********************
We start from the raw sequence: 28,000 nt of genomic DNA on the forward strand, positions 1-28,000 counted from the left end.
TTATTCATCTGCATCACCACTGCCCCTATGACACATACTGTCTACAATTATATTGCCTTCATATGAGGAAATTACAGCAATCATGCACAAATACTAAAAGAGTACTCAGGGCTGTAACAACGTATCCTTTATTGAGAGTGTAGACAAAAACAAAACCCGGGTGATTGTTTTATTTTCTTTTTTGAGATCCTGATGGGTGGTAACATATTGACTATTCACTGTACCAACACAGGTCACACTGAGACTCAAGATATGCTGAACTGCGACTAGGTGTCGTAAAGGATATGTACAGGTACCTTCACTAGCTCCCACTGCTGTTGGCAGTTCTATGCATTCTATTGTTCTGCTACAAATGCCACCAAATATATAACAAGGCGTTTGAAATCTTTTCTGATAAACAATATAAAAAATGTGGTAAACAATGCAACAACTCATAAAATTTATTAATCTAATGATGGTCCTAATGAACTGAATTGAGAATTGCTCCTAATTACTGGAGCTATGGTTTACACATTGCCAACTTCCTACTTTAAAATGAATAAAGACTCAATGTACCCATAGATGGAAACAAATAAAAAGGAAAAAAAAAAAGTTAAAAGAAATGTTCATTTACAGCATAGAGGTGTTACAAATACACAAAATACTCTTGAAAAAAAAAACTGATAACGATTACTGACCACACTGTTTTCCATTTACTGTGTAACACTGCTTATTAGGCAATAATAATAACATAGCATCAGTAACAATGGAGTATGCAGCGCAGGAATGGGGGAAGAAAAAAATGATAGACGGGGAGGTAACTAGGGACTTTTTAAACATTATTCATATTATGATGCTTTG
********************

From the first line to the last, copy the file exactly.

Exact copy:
We start from the raw sequence: 28,000 nt of genomic DNA on the forward strand, positions 1-28,000 counted from the left end.
TTATTCATCTGCATCACCACTGCCCCTATGACACATACTGTCTACAATTATATTGCCTTCATATGAGGAAATTACAGCAATCATGCACAAATACTAAAAGAGTACTCAGGGCTGTAACAACGTATCCTTTATTGAGAGTGTAGACAAAAACAAAACCCGGGTGATTGTTTTATTTTCTTTTTTGAGATCCTGATGGGTGGTAACATATTGACTATTCACTGTACCAACACAGGTCACACTGAGACTCAAGATATGCTGAACTGCGACTAGGTGTCGTAAAGGATATGTACAGGTACCTTCACTAGCTCCCACTGCTGTTGGCAGTTCTATGCATTCTATTGTTCTGCTACAAATGCCACCAAATATATAACAAGGCGTTTGAAATCTTTTCTGATAAACAATATAAAAAATGTGGTAAACAATGCAACAACTCATAAAATTTATTAATCTAATGATGGTCCTAATGAACTGAATTGAGAATTGCTCCTAATTACTGGAGCTATGGTTTACACATTGCCAACTTCCTACTTTAAAATGAATAAAGACTCAATGTACCCATAGATGGAAACAAATAAAAAGGAAAAAAAAAAAGTTAAAAGAAATGTTCATTTACAGCATAGAGGTGTTACAAATACACAAAATACTCTTGAAAAAAAAAACTGATAACGATTACTGACCACACTGTTTTCCATTTACTGTGTAACACTGCTTATTAGGCAATAATAATAACATAGCATCAGTAACAATGGAGTATGCAGCGCAGGAATGGGGGAAGAAAAAAATGATAGACGGGGAGGTAACTAGGGACTTTTTAAACATTATTCATATTATGATGCTTTG